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Òscar Jordà

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Òscar Jordà is Professor of Economics at the University of California Davis. He obtained his Ph.D. in Economics at the University of California, San Diego. He is an Associate Editor for the Journal of Business and Economic Statistics, Empirical Economics, and the Journal of Econometric Methods. He has consulted for the European Central Bank and the Bank of Korea, and has been a visiting scholar for the Federal Reserve Board and the Banco de Chile. He is currently a visiting scholar with the Federal Reserve Bank of San Francisco. His research spans monetary and international economics, time series methods for macroeconomics, and forecasting. Recent contributions have appeared in American Economic Review, International Economic Review, Journal of Political Economy, Review of Economics and Statistics and several other journals.

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When Credit Bites Back: Leverage, Business Cycles and Crises

Paper Working Paper Series | | Oct 2015

This paper studies the role of credit in the business cycle, with a focus on private credit overhang.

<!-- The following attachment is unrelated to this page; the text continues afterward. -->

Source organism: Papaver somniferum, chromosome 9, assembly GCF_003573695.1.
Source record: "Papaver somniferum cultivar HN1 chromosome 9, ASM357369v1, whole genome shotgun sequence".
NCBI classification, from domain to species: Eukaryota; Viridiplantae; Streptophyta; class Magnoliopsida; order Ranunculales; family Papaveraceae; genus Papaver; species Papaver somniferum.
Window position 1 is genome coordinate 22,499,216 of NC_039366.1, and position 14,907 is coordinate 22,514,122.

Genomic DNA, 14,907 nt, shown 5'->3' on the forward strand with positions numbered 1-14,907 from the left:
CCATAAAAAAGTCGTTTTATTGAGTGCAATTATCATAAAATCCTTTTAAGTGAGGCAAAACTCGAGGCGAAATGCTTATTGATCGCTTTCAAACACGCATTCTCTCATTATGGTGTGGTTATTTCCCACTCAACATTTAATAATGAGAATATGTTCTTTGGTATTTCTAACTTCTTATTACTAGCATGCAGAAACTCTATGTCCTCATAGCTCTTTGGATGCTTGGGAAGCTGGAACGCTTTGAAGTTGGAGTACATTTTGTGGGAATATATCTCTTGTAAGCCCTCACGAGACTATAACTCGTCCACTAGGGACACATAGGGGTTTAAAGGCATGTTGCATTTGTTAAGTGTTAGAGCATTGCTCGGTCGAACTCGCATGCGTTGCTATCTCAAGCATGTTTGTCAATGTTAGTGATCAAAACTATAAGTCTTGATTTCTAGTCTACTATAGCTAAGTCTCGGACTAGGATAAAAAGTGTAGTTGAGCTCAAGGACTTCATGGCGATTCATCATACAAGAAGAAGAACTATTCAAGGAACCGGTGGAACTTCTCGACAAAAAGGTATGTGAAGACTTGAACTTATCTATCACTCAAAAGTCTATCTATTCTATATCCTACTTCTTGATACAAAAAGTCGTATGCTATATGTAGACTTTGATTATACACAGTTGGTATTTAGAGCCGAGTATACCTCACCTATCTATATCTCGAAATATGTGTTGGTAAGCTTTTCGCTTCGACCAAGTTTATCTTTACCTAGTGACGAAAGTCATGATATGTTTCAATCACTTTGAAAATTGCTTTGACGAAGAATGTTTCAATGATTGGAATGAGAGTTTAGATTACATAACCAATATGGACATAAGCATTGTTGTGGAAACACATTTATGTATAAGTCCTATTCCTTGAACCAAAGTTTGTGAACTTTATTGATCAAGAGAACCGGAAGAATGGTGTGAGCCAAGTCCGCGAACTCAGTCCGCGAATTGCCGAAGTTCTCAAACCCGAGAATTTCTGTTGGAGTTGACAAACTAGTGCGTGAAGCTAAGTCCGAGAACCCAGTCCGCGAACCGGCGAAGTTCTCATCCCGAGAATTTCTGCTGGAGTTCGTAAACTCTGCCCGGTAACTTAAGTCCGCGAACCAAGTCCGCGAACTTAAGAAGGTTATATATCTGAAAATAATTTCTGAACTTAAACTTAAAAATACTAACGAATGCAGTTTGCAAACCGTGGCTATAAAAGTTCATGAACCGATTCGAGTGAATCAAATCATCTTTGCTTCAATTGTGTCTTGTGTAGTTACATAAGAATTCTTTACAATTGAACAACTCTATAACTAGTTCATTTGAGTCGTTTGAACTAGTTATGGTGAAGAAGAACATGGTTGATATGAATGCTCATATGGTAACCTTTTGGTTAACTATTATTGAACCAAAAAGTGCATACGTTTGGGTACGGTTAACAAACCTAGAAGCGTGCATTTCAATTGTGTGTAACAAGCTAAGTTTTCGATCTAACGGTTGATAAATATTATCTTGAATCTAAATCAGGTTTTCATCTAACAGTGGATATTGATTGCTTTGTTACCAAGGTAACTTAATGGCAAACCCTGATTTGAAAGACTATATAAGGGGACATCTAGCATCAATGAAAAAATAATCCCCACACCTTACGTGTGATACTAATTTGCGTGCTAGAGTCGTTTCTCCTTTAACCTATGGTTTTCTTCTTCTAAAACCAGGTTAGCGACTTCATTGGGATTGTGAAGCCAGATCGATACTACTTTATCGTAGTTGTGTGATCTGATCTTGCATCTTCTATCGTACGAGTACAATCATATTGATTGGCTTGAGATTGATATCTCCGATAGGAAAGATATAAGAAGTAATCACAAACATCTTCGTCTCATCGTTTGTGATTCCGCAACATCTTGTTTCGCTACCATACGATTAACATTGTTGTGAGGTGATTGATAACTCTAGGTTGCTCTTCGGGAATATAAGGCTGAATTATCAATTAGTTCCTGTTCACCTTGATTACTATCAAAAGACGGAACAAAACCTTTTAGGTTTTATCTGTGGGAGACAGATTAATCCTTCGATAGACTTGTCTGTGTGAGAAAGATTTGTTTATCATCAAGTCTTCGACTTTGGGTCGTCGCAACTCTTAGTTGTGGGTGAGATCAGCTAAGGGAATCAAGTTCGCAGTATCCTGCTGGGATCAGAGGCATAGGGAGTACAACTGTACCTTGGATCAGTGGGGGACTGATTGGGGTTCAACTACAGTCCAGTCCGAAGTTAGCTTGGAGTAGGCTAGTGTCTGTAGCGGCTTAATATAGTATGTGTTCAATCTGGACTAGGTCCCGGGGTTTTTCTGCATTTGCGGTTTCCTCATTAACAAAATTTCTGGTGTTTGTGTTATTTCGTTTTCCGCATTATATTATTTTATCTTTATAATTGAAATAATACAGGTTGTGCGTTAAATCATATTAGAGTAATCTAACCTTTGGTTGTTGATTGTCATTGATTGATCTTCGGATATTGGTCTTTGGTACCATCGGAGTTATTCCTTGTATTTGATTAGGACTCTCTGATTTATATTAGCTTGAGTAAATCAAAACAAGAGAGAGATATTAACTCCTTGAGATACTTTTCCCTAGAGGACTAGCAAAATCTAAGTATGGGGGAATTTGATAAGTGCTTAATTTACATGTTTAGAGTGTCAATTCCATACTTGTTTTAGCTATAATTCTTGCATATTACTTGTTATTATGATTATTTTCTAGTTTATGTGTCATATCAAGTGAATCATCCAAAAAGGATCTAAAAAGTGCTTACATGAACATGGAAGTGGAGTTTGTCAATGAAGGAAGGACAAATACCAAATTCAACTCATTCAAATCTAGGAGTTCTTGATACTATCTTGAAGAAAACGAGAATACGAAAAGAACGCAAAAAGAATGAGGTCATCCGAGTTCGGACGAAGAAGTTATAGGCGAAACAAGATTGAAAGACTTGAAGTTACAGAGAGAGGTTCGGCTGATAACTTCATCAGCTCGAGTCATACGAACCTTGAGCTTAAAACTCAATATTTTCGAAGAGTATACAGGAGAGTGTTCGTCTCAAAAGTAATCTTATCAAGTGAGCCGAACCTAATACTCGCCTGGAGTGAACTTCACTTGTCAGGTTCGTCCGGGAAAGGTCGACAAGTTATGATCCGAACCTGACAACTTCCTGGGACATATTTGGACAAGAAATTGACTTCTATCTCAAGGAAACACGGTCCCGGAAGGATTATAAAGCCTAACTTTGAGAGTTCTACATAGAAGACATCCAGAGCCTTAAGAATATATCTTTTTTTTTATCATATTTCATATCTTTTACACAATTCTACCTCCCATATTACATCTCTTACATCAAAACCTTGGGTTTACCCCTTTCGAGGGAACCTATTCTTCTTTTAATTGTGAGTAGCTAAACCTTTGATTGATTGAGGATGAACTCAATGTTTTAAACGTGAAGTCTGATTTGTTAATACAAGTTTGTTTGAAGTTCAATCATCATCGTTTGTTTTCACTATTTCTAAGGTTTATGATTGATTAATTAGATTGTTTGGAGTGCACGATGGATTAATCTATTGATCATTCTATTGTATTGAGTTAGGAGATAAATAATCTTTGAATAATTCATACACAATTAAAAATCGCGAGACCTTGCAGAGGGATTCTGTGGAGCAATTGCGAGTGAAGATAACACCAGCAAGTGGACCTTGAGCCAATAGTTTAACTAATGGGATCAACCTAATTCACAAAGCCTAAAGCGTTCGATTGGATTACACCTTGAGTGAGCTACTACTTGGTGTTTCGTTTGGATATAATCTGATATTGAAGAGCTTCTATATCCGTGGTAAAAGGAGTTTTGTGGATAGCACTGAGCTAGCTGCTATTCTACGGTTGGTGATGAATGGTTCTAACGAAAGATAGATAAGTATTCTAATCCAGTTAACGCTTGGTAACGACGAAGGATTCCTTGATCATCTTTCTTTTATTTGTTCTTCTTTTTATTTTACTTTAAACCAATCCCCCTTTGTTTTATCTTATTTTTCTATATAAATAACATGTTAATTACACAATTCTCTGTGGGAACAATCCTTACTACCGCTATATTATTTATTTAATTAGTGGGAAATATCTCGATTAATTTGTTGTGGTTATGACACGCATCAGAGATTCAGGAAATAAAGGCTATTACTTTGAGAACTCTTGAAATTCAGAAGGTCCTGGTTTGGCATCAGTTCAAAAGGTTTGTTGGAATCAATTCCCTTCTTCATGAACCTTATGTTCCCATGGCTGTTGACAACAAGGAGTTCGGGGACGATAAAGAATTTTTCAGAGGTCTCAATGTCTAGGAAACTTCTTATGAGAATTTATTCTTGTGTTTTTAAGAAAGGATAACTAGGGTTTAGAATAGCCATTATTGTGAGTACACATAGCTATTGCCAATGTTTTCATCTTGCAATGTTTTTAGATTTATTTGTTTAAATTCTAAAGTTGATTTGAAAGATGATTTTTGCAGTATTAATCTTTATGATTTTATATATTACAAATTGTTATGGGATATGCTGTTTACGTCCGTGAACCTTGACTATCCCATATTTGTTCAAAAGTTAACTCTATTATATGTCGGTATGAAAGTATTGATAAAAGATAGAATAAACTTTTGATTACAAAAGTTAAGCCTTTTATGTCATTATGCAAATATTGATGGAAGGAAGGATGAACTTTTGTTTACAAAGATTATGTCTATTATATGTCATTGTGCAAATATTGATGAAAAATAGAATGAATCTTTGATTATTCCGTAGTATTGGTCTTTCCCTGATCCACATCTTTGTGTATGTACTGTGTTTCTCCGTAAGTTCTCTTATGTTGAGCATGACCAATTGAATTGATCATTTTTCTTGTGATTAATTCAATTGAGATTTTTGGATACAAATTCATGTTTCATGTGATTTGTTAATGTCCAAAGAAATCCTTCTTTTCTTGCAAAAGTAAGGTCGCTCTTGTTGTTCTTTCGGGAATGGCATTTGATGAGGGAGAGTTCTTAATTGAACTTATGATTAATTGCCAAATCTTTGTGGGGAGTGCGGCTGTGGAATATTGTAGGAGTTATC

Sovereigns versus Banks: Credit, Crises and Consequences

Paper Working Paper Series | | Feb 2014

Two separate narratives have emerged in the wake of the Global Financial Crisis. One interpretation speaks of private financial excess and the key role of the banking system in leveraging and deleveraging the economy. The other emphasizes the public sector balance sheet over the private and worries about the risks of lax fiscal policies. However, the two may interact in important and understudied ways.

Sovereigns versus banks: Crises, causes and consequences

Article | Oct 18, 2013

In the aftermath of the global financial crisis, few would dispute the risks of excessive borrowing. But which debts should one worry about – public or private? This column presents new research on the interplay of public and private debts since 1870 in 17 advanced economies. History demonstrates that excessive private-sector borrowing plays a greater role than fiscal profligacy in generating financial instability. However, when the credit boom collapses, the government’s capacity to alleviate the downturn is limited by the prevailing level of public debt.

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